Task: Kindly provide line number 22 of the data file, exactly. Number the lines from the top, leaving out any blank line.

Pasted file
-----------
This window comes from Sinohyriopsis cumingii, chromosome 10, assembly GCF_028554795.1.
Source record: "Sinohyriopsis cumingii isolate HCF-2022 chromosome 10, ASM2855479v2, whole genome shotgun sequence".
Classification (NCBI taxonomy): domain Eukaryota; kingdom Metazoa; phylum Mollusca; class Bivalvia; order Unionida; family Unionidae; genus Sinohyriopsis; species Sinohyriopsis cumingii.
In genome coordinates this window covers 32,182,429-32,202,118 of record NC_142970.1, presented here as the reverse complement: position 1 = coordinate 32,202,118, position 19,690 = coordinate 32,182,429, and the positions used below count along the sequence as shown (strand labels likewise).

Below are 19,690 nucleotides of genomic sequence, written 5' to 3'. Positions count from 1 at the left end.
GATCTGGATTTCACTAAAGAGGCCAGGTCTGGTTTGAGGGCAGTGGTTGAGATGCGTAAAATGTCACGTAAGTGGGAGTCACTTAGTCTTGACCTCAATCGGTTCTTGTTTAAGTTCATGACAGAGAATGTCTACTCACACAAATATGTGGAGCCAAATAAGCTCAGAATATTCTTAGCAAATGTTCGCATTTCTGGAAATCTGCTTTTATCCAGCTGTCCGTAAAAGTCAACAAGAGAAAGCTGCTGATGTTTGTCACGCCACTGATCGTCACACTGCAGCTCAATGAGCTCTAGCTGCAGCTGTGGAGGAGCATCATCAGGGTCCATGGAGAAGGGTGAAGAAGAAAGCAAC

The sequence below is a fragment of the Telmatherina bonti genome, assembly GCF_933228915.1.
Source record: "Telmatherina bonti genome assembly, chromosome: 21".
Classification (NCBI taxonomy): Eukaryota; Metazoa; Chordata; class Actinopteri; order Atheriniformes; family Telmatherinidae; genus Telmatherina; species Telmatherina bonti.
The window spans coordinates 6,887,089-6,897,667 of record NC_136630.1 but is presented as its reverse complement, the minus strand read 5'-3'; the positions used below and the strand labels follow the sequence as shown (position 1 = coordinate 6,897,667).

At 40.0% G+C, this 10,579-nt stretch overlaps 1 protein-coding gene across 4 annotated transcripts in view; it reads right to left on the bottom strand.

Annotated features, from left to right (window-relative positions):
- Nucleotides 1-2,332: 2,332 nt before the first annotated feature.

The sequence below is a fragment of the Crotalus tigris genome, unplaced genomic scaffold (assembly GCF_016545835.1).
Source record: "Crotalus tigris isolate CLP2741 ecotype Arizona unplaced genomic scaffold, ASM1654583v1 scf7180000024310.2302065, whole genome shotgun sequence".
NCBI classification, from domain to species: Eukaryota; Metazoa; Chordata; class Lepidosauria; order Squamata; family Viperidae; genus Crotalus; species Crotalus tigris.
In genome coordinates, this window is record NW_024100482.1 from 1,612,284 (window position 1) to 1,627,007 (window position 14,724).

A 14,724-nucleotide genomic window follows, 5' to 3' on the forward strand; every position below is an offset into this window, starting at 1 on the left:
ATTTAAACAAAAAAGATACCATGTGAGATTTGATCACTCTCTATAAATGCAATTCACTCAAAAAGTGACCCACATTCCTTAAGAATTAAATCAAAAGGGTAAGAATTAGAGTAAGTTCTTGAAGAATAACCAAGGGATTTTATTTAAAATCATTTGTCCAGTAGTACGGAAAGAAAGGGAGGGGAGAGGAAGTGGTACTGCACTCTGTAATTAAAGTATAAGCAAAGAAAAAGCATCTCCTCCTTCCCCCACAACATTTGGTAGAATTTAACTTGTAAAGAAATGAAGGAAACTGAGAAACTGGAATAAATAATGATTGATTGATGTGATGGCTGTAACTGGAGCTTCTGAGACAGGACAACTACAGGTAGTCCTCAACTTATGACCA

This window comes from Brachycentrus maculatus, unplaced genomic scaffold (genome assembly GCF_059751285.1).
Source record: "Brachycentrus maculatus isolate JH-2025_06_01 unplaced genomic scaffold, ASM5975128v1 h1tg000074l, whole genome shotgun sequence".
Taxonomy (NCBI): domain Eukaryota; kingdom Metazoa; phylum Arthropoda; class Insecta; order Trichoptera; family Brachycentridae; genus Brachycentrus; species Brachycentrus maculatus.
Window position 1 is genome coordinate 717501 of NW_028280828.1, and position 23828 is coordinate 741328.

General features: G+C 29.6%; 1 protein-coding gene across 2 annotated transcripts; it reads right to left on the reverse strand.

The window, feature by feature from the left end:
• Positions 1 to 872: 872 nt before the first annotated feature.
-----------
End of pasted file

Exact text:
Taxonomy (NCBI): domain Eukaryota; kingdom Metazoa; phylum Arthropoda; class Insecta; order Trichoptera; family Brachycentridae; genus Brachycentrus; species Brachycentrus maculatus.